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Veteran filmmaker Tobe Hooper, pioneer of horror films, passes away at 74

29 August 2017

Director Tobe Hooper, who revolutionized horror movies with his low-budget 1974 classic The Texas Chainsaw Massacre, died on Saturday at 74, Variety reports. He would go on to take classes on film at the University of Texas at Austin, but went into teaching at first instead of film-making. Steven Spielberg was the producer and one of the writers. American cinema lived on the coasts, in NY and Hollywood.

Horror is a genre of metaphor.

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When The Texas Chain Saw Massacre was released 40 years ago, few if any anticipated that it would revolutionize the horror genre. The film was a great success. The hippie idyll was being dragged out into the country and mutilated by the forces of reaction and tradition, and the kids in the van had more to fear from the forces of feral reaction than "The Man".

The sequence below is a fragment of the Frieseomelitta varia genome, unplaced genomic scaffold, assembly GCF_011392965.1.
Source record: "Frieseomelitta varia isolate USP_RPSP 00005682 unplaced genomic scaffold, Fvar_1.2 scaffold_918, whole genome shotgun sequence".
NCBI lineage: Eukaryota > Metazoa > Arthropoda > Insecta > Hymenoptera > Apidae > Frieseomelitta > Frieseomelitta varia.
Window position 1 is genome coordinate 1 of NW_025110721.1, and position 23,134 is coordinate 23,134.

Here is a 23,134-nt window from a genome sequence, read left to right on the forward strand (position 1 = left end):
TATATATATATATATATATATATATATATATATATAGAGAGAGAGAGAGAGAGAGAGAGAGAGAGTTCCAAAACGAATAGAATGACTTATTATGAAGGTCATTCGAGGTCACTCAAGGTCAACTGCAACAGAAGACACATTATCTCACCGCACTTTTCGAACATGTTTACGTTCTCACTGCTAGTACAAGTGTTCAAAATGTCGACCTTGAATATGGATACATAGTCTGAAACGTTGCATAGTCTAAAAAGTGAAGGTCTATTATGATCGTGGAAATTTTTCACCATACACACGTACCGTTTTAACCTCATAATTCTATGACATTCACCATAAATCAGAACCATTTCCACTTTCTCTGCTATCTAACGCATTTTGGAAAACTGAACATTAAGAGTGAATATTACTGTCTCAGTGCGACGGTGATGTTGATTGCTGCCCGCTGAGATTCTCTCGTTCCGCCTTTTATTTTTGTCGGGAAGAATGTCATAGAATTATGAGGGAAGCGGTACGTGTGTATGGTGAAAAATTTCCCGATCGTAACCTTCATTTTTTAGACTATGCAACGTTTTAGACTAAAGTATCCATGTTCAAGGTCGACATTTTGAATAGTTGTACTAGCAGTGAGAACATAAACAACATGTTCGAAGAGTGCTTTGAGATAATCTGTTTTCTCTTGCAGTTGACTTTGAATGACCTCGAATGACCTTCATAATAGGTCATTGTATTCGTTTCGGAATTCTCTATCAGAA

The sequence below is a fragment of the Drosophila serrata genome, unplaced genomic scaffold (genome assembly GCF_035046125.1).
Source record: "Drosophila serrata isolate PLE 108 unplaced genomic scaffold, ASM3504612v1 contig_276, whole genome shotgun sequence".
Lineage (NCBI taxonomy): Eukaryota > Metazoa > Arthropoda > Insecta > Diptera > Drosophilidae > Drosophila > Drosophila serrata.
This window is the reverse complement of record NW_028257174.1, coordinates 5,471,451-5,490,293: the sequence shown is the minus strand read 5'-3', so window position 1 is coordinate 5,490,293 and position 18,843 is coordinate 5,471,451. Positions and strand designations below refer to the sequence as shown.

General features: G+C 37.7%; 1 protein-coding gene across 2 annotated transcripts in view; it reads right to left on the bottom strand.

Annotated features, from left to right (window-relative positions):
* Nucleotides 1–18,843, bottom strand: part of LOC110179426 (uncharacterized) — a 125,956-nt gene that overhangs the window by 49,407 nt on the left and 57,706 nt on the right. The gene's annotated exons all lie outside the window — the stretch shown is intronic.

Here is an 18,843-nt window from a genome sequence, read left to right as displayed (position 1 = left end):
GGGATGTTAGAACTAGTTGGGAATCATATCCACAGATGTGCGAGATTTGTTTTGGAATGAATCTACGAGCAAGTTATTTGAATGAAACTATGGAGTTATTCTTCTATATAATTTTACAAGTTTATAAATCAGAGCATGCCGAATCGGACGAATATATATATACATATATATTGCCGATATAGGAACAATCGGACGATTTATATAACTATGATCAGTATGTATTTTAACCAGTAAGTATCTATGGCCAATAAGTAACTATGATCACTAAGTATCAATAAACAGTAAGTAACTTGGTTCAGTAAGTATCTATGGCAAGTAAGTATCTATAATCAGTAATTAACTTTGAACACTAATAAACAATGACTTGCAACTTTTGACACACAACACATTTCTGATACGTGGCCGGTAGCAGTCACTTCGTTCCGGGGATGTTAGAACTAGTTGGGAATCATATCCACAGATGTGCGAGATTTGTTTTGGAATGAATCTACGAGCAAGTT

That was part of the allure of "Texas Chain Saw", which was written about hilariously and often by John Bloom, aka drive-in movie critic Joe Bob Briggs, a true "Chain Saw" disciple. Reading over Hooper's filmography is like reading a list of my favorite horror films from when I was a kid and even now.

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The 2005 TV series "Masters of Horror" saw contributions from Hooper, as well as the recently passed father of modern zombies George Romero.

Photo Mr. Hooper during an interview in Madrid in 2014. Hooper also directed a sequel called "The Texas Chainsaw Massacre 2" in 1986, which had a more comic approach in its narrative.

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‪RIP #TobeHooper, brilliant director of #TheTexasChainsawMassacre - one of the most successful independent films of all time. Both are pretty much horror canon. His work there was more than enough to solidify his legacy, and while fans still enjoy works like The Mangler and Salem's Lot (both adaptations of Stephen King works), his later works were little more than the icing on the cake. Other big screen credits include Lifeforce and Invaders from Mars. The original movie was shot for less than $300,000. The first time you see it, you are pretty sure you saw a terrible bloody massacre, but you really don't. At the time we flirted with the idea of turning that into a film, what he told us was just beyond belief, involving Texas senators and "marshmallow" of burning dead animals from a neighboring farm that filled the house they were shooting in and made everyone sick.

Veteran filmmaker Tobe Hooper, pioneer of horror films, passes away at 74